PEI restaurants - vegetarian friendly
My wife and I are spending 5 days/4 nights in PEI this July. My wife is a vegetarian (no seafood either), so we are looking for recommendations for restaurants that are vegetarian-friendly (i.e., have at least one veggie option on the menu and/or are willing to make something off-menu to accommodate a vegetarian). I am not a vegetarian, and really enjoy seafood, so restaurants that do a good job with seafood in addition to being veggie-friendly would be exciting for both of us. We will be celebrating our 5th anniversary, so at least one recommendation for a special occasion restaurant (price is no object) would be particularly welcome.
I don't eat meat, but I do eat cheese, not sure if your wife does, but I can recommend the food here, not high end or anything, but very good:
I had the sardiniolo pizza and it was soooo good.
Search the board, there are lots of recommends here, also this might help:
I saw the raves for LOT 30 on the board and it looks very appealing -- do you know if they do a vegetarian tasting menu? It is hard to tell from their web site.
We are considering spending at least one night at Dalvay-by-the-Sea. The restaurant seems to get pretty good recs from hounds, and seems to have a veggie option on the menu. Thought about Dayboat as well, but the website appears to be down so I can't find out anything about the menu.
Other options that I've seen frequently recommended (Flex Mussles, Claddagh Oyster House, Water Prince Shop ) don't seem like great options for vegetarians.
We have eaten at all of the places you have mentioned. All are good, but Lot 30 stands out. I am sure if you were to call (they aren't open for lunch fyi) and make arrangements they would do a vegetarian tasting menu. I seem to remember something being mentioned on the menu, but am not sure (Am SO not vegetarian...so I didn't pay attention)
Flex Mussels is owned by the same people as Dayboat. And the Chef/owner of Lot 30 was the chef that opened Dayboat with the Shapiro's and then left to open his own spot.
There are some good salads and items that could be modified to vegetarian at the Pilot House and the Merchantman...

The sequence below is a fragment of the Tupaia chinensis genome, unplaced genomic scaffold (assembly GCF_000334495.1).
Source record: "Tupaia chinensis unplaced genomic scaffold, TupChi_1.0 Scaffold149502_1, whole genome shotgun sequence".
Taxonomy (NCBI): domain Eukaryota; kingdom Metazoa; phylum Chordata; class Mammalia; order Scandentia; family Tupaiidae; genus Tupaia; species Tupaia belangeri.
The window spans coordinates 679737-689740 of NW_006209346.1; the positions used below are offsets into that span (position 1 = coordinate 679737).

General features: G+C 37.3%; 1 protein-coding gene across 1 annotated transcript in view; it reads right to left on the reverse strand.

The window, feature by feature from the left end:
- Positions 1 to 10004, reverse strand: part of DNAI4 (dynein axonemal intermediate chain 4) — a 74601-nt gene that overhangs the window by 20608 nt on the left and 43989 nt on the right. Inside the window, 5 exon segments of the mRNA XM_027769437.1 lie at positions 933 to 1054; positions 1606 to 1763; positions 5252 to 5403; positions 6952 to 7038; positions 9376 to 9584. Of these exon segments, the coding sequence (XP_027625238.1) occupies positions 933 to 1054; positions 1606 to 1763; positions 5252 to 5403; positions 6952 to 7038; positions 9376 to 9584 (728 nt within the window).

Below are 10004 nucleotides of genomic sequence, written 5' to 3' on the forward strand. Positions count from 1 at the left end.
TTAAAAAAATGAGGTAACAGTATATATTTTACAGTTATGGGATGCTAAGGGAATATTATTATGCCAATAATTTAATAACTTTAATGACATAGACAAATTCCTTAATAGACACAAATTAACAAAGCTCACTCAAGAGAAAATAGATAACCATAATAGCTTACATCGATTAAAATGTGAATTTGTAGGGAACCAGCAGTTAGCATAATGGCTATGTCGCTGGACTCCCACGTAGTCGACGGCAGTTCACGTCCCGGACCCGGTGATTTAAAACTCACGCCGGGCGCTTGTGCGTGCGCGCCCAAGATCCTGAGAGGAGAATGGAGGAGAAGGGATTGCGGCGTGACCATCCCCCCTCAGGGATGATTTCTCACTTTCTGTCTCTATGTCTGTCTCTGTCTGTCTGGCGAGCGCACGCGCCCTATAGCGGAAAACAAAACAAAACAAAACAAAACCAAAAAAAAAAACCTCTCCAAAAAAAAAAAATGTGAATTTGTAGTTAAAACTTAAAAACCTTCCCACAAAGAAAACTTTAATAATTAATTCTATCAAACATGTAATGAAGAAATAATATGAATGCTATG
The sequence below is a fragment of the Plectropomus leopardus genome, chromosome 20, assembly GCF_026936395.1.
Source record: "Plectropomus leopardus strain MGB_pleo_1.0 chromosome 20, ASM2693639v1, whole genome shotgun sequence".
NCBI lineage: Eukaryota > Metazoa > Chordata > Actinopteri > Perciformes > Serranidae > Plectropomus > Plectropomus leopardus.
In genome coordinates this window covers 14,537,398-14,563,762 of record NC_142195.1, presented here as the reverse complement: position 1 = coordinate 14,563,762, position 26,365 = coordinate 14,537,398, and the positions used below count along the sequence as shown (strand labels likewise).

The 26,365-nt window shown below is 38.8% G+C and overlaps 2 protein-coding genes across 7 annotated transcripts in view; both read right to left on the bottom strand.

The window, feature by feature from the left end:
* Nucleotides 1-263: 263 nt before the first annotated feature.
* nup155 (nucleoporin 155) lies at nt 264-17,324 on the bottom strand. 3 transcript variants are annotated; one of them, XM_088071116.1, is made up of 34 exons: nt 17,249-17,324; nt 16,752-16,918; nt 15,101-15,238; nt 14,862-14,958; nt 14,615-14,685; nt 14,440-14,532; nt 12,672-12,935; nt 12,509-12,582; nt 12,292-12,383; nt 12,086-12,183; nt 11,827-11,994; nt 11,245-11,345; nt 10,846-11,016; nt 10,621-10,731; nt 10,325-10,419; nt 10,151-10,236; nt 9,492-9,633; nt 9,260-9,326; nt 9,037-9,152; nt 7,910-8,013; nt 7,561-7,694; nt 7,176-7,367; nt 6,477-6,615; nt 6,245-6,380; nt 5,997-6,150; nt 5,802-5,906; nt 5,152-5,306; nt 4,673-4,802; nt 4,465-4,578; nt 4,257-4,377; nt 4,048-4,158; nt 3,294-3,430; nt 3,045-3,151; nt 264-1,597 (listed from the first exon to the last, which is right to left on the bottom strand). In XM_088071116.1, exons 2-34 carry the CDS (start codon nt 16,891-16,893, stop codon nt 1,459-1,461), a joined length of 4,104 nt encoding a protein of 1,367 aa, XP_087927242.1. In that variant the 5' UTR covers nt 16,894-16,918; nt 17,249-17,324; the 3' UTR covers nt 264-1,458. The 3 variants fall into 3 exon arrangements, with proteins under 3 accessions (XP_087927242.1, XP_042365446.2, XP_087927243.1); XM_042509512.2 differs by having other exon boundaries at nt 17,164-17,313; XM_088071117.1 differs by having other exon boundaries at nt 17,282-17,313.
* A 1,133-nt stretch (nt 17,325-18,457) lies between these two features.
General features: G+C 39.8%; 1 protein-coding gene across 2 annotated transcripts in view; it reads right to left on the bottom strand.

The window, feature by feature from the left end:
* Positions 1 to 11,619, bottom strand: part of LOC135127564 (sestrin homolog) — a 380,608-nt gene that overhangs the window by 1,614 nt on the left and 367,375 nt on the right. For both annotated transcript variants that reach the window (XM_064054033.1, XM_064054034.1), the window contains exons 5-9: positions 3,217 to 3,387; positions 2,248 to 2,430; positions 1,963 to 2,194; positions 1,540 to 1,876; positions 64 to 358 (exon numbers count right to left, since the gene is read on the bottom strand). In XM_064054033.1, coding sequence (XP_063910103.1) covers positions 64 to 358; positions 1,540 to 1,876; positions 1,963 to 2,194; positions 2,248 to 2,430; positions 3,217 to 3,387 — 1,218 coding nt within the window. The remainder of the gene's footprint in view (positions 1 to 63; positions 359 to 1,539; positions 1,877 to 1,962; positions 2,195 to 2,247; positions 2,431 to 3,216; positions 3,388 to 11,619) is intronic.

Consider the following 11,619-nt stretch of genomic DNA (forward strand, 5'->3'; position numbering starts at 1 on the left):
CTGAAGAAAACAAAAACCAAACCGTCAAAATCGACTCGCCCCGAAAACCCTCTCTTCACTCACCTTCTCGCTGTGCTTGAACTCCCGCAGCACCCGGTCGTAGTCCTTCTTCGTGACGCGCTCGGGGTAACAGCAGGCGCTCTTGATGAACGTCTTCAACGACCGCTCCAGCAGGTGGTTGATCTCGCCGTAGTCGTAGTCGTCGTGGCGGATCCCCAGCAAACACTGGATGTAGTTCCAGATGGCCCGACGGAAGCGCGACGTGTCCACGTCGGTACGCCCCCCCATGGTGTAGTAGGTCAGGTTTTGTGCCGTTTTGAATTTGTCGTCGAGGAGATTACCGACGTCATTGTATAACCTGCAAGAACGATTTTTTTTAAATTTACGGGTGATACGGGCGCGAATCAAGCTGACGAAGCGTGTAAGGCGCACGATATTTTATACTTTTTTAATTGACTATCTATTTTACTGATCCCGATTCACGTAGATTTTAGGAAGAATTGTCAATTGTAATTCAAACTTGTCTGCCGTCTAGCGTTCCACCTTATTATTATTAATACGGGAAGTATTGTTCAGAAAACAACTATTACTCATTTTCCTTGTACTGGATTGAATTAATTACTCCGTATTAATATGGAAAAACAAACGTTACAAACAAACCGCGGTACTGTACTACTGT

Dalvay is incredibley beautiful, but the food wasn't what I was expecting....If it were me, when I stayed there, I'd do afternoon tea there (Old school style) and eat at Dayboat....It would be about a 15 minute drive. Or go to the Dunes...It would only be about 5-10 minutes for Dalvay and I know they have vegetarian options. ALso the building has an incredible view, and it is part of a large complex that houses a potter and high end artisan shop. They have their own gardens and use the pottery made on location to serve thier food.
Another place you should look into is Inn at Bay FOrtune...They also do tasting menus and I am sure with advance notice could do a vegetarian option. They also have their own gardens and harvest daily for the restaurant. And it is beautiful there.
I think where ever you choose, you should just do a little advance work and call and speak to the chef or manager and explain your needs....It is very seldom that Islanders say no to an advance request! :)
Troutpoint...good advice there. I would second the recommendation for the Dayboat. There is a new chef there, John Pritchard whom you may remember from way back when at the Dunes. He has been " away" , Bermuda, I believe where he has had some successes. We had his Tasting menu one evening last week and I am still reliving that meal as we speak. I am trying to justify going back Very very soon. It will be a busy spot again this summer so reservations are in order even this early in the season.
Thanks for the advice so far. We are spending our first two nights at Dalvay-by-the-Sea, and our second two nights at A Garden View Inn in Charlottetown. For meals, we are currently planning on eating dinner at Dalvay the night we arrive, and we have reservations for Lot 30 for our first night in Charlottetown.
For the remaining meals (2 lunches, 1 dinner) while we are on the north shore, we are considering The Pearl Cafe, Dunes, Dayboat, Prince Edward Island Preserve Company, also possibly Cafe Maplethorpe if our plans take us in that direction. Has anyone been to lunch at Dayboat? How does it compare to the dinner?
We are also interested in potentially assembling a picnic lunch at least one day -- however we won't have access to a kitchen. I saw that there is a farmer's market on Saturday mornings in Charlottetown -- does anyone know if there are good prepared lunch foods available there (or other places where we could get cheap but good picnic supplies)?
Finally, we are thinking of something more causal and cheap in Charlottetown for our last night in PEI. Gahan House, Pilot House, and the Merchantman all look promising, but we'll probably just wander around looking for whatever suits our mood. Anything else in particular that is fairly low-key in Charlottetown we should keep our eyes out for?